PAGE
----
Tag Archives: pi zero

The Pitar! #3: Hello Fretboard

Part of my daily routine after getting up is checking the postbox for anything (mostly china stuff). When I looked inside today, I found that my buttons had finally arrived!
Now I still need the resistors to actually start building the Pitar, but I couldn’t resist mounting the buttons on the nails that I had bought for that. It worked really well, but it turned out much smaller than I thought it would:

20170322_134612.jpg

That are 24 frets (aka 6 buttons each)

Here’s my 15 fret ukulele for comparison:

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Yes, I’ve picked up a uke! It’s so cool to play!

So the final Pitar isn’t gonna be much larger than an ukulele. I don’t really mind it that much because I’ve gotten pretty accustomed to the small size of the uke, but I don’t think a full-sized Gameboy will fit as a Head now. Maybe a Gameboy Pocket will be small enough… or one of those old McDonalds Gameboy Toys (I think I have one lying around somewhere). And if that doesn’t work out I can still do a custom Gameboy-shaped head or just go headless.

That’s all for this time folks! I’m gonna get back to this when the resistors arrive.
Cya!

Rocking out Digital Style: The Pitar! #1: Inital Idea and some Planning

Heyo folks!

I know it’s been forever since I last wrote anything on this blog, but I want to change that!
Recently I’ve been learning to play the guitar. I’m having a lot of fun doing that, and it reminded me of an idea I had floating around in my head for years: a digital guitar.
Before starting to play an actual guitar though I had no clue how to actually play one so the idea was always postponed. But NOW…

The concept is simple:
Instead of six strings with 24 frets (that are the nudges you press the string on so the note changes) each string will be a row of buttons and resistors wired in a way that each button changes the resistance, effectively making it a variable resistor. That value is then fed into an ADC which then feeds the signal into a Raspberry Pi Zero, which plays the corresponding sound sample.

For Controls I have this in mind so far:

  • a volume knob (obviously for volume control)
  • a rotary sensor to switch between different instruments/sample libraries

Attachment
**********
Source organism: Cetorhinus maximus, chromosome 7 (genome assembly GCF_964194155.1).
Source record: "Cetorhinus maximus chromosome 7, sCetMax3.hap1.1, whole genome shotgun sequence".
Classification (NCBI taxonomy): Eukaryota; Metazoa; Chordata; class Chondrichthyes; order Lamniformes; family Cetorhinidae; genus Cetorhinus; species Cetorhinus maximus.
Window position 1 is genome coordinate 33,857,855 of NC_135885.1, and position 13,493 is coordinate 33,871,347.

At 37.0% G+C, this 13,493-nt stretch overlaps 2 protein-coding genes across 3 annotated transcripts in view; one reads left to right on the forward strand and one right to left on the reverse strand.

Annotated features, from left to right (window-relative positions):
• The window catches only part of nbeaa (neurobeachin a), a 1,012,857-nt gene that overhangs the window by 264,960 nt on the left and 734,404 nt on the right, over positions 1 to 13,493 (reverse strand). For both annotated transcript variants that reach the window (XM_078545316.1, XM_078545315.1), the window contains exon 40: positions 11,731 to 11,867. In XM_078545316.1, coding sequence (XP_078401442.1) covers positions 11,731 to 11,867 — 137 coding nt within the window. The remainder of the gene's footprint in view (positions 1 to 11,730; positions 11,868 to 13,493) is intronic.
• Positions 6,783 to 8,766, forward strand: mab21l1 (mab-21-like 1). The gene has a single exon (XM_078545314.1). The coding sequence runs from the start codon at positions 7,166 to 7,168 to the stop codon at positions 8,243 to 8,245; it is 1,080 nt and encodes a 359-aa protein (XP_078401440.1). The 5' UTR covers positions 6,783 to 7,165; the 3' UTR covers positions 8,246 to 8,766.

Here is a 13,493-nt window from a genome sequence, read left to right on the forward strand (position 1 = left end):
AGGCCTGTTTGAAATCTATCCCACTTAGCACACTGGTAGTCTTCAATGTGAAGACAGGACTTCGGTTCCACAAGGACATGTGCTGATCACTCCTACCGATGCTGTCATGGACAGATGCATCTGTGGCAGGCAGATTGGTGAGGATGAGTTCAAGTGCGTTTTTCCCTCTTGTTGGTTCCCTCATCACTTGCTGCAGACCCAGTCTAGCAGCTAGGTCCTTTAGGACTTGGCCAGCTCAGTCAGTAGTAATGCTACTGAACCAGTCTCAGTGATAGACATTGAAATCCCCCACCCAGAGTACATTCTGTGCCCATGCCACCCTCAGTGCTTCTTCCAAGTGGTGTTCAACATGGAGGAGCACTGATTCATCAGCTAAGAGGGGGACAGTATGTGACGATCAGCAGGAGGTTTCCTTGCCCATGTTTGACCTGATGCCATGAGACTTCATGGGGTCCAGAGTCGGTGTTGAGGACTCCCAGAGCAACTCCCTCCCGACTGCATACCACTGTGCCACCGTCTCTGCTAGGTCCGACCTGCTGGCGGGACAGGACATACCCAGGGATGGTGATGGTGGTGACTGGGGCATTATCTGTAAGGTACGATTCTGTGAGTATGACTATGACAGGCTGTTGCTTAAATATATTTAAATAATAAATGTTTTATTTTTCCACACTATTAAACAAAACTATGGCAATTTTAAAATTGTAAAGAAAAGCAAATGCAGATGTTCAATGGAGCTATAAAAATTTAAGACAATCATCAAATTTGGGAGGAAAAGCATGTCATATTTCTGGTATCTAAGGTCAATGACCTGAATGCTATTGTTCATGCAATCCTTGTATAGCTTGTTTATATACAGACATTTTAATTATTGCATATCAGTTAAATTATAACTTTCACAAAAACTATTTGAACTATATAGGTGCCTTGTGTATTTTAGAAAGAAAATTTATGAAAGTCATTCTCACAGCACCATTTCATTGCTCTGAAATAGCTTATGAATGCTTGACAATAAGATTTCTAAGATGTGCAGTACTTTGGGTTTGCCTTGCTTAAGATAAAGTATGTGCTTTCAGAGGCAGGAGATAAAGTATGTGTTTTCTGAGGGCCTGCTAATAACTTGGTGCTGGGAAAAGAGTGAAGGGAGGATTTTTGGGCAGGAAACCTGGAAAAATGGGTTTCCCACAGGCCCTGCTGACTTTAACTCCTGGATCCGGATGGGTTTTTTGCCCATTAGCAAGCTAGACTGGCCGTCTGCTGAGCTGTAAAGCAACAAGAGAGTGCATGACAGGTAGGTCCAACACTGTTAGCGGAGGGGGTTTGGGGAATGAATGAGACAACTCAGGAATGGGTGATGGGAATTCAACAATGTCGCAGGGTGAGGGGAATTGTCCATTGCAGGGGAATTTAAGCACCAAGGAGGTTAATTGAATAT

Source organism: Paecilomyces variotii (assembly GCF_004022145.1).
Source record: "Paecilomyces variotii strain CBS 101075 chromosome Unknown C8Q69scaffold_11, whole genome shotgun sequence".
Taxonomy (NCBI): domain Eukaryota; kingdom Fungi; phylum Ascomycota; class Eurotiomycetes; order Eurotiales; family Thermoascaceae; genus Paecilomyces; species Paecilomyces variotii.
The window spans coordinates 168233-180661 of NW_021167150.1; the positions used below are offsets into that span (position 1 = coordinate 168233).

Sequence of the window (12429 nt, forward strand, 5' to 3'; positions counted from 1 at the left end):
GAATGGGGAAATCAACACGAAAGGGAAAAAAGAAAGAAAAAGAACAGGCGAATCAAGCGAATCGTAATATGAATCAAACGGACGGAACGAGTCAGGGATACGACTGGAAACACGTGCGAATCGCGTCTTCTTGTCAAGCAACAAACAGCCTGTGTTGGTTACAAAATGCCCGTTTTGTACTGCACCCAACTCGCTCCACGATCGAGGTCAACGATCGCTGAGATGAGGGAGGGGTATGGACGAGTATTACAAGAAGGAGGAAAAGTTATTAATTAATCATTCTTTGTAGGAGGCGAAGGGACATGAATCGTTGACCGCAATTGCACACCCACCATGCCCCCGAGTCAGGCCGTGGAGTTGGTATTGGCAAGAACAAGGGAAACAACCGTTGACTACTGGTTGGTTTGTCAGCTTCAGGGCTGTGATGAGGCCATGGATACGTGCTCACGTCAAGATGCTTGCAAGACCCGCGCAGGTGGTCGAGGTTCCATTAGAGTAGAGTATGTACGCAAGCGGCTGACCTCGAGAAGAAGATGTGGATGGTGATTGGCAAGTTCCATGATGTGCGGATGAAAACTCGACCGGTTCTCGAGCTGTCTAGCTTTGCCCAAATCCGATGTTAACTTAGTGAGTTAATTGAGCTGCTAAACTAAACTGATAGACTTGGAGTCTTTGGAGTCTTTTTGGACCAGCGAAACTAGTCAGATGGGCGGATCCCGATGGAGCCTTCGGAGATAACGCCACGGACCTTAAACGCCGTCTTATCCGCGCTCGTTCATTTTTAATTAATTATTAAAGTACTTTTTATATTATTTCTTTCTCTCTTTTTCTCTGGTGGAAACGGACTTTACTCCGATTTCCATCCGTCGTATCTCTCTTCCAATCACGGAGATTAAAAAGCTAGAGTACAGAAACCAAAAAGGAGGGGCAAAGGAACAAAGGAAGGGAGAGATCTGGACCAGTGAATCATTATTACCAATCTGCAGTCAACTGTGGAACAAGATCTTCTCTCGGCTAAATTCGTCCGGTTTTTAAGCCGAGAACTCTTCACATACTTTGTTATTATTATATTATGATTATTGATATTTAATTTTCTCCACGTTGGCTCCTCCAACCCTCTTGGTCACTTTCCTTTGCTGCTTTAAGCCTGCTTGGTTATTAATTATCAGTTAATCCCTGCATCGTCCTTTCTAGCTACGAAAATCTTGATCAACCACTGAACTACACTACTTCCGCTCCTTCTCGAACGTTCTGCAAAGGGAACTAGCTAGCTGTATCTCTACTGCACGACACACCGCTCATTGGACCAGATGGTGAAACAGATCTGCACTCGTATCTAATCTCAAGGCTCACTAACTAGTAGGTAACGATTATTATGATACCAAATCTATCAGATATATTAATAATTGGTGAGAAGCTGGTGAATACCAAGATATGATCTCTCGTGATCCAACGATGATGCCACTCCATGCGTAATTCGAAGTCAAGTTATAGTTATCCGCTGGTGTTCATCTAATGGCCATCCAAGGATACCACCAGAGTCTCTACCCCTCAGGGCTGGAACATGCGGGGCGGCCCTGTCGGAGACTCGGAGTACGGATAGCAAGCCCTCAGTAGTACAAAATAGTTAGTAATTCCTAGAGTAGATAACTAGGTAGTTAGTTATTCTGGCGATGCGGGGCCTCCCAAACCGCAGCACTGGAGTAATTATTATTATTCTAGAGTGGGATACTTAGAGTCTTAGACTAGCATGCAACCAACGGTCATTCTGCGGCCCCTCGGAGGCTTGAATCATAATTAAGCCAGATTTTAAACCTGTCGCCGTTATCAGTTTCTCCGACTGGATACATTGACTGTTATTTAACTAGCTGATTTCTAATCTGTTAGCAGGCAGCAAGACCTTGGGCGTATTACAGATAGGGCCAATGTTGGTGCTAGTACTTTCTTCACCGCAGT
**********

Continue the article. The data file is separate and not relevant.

• the “strings” with 24 buttons/”frets” each, resulting in 144 buttons (thats gonna be a lot of wiring)
  • two buttons for switching the octave up and down, because why not make it virtually 24*x frets (x being the number of octaves)
  • 6 buttons for strumming or playing the strings individually
  • 6 metal contacts for better strumming. The same contacts as the strumming buttons, but activated by touching them with a metal pick which will be connected to the guitar via cable
  • on/off switch and power button, because I heard the Pi doesn’t like suddenly being cut off the power

My current plan for the string setup is this:

string-setup

In theory, pressing one of the switches (which will be mouse buttons since they are nice and easy to press) should change the resistance individually. pressing an additional button above the first one shouldn’t change the value, just like you can touch the string of a guitar before the point where you press it down without changing the tune.
I’m not very knowledgeable in electronics though. According to Crocodile Clips (which is the program I used to set the above thing up) it works, but the amperage value only very slighty changes when pressing the first few buttons while the last few buttons cause very big amperage jumps. I’m not sure how that will work out in practice.

As for design, I decided to make it in the style of 80’s e-guitars because I love their funky look. Since I don’t need a guitar head (all “strings” are always calibrated) I could leave it out, but for stylistic reasons I decided to make it a Gameboy. The Display will glow while playing the Strings and maybe some more graphical effects. I could even use some of the buttons for controls, although I’ll be limited to things like on/off and the like since pretty much all other controls should be accessible on the fly, so it makes sense to put them near the strumming section.

sketch.png

This is roughly how it should look in the end. I might go for a different body form, depending what is the most comfortable while playing.

The parts that I already have are:

  • a Raspberry Pi Zero as the brains ($5)
  • an old Gameboy (although I might get transparent china-made parts instead) ($5-15)
  • some old speakers of which one should suffice (basically free)
  • power switch, button for powering off, potentiometer knobs and probably also a charging and earphone jack (about $6 altogether I guess)

What I still need:

  • the mouse buttons (I’ll get a 200-pack for $13.20)
  • the resistors (200 for $1.20)
  • a display for showing the current instrument (and development info) ($1.90)
  • a metal pick ($1.20)
  • some shielded cable (about $5 at most I guess)
  • Amp with Volume knob ($1.56)
  • an ADC (I’ll use the MCP3008T-I/SL, $2.60 for two)
  • a rotary sensor ($0.47)
  • batteries, charging board and some voltage regulators maybe (I may actually have some of that lying around, about $10+ depending on the battery capactiy)
  • the guitar casing. I’ll probably get laser-cut wooden pieces, at least for the first version. (about $10-20)

So all in all the Pitar will cost me about $63-83 or more. Still cheaper than the cheapest e-guitar I could find, and definitely more stylish and cool!

Any thoughts, tips or other comments are welcome!